Thursday, November 08, 2007

Today at Kinko's

This is going to sound totally made up, even exaggerated. But it's not, it really happened today. Only. In. Austin.

I finished revising my Ron sketches this morning and went to FedEx/Kinko's to copy and ship them off. I spent about 45 minutes copying, cutting and taping the spreads together, and another almost half an hour standing in the shipping line.

I don't do well with lines; I'm impatient. So picture me waiting in line for 25 minutes behind an elderly lady, with her granddaughter dressed as a ballerina (or possibly Snow White), wearing a day-glow yellow tutu, rolling around on the floor under my legs, kicking me in the ankles.

The lady, I'd say, was 60-ish in age, Caucasian. Her granddaughter was about 6-years-old, and her name was Ellie. I know this because, for twenty solid minutes, while the lady filled out her FedEx slip, she repeatedly said: "Ellie, get off the floor. Stop! Ellie, get off the floor. Stop! Ellie, get off..."

Ellie never got off the floor, and no matter where I moved, she managed to kick me.

When the lady finally finished her transaction, she turned to me, put her hand on my arm, and apologized. "I'm so sorry for being slow," she said. "I've never done this before." The lady was truly embarrassed.

Her apology put out my fire. I relaxed, released the tension built up. "No problem," I said. "Take your time. But maybe I shouldn't have said that because she didn't let go of my my arm. She held on to my bicep and continued to...well, cop a feel. Then suddenly, as if she'd been caught with her hands in the cookie jar, she jerked away.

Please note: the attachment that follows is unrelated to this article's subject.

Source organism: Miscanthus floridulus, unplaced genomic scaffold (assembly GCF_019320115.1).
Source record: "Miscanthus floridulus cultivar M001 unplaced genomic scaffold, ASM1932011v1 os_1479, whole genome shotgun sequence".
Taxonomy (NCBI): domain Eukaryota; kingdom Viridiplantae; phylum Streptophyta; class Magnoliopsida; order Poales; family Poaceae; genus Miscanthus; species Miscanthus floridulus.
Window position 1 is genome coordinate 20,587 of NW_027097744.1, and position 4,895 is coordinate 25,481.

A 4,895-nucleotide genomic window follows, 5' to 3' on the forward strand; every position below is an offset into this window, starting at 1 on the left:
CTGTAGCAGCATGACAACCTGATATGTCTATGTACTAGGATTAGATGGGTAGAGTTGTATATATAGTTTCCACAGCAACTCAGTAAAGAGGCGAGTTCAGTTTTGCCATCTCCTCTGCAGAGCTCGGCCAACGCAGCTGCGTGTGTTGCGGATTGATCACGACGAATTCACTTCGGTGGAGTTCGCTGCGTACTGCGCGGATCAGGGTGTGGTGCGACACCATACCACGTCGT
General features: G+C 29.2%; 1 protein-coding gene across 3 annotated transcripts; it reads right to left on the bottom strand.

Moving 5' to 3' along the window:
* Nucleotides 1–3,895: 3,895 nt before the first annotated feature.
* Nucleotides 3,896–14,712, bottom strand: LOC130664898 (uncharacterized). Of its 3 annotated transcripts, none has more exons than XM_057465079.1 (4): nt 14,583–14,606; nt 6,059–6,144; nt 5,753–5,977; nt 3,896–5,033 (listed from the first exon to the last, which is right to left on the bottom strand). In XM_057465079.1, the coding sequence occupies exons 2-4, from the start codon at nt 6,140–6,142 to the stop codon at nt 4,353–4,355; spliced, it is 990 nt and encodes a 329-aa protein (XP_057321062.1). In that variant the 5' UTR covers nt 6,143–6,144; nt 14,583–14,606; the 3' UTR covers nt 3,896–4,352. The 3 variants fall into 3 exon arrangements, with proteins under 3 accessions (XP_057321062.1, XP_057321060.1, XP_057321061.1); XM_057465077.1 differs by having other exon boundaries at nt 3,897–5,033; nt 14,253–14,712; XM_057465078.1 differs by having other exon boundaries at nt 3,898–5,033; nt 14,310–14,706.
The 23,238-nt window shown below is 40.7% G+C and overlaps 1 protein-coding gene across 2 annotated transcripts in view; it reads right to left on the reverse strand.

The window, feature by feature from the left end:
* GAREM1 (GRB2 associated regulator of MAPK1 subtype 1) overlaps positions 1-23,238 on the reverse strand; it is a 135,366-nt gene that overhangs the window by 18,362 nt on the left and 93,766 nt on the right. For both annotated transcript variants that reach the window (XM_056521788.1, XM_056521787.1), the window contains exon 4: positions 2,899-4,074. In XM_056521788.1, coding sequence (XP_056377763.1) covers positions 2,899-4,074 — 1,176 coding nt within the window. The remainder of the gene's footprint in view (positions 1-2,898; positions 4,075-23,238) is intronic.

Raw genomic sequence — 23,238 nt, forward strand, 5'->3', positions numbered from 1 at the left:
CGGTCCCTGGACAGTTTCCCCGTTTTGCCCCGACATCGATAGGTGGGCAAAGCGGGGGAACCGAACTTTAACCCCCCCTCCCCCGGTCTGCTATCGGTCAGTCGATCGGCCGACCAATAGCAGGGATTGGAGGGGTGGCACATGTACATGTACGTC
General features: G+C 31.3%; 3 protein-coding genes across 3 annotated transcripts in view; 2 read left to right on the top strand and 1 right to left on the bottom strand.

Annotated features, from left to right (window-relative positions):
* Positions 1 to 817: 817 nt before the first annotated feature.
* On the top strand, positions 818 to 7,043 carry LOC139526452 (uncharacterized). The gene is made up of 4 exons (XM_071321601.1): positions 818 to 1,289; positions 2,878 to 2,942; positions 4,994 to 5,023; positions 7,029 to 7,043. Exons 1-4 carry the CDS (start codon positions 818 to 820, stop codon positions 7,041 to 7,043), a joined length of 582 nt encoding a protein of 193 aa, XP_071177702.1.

"You must work out," she said, smiling from wrinkled-up ear to wrinkled-up ear.

"I...um...uh...er...well, yes, I do." I said, adjusting my posture, standing up straight, and pushing my chest out. By the expressions on the faces of others around us, they were just as uncomfortable as I was.

"Very nice," she said, looking at my arm. The FedEx guy motioned for me to step forward, I was next. Well, if the apology and feel-up wasn't enough, the lady reached back out and grabbed my arm again, and then ran her hand across the side of my chest. Shocked and beet-red, I jumped back, almost tripping over Ellie. "I'm going to make my husband start working out," she said. " This just isn't fair." Husband! I thought. She grabbed Ellie's hand and began to walk away.

I smiled at her. My smile was for the apology, nothing else. I tried to pretend like I hadn't noticed what had just happened. She and Ellie lingered behind me, doing who knows what. But I was thankful she didn't help herself to anything else.

1 comment:

rindawriter said...

My goodness! SHE WAS a strange one! Glad you got out of there safetly, though.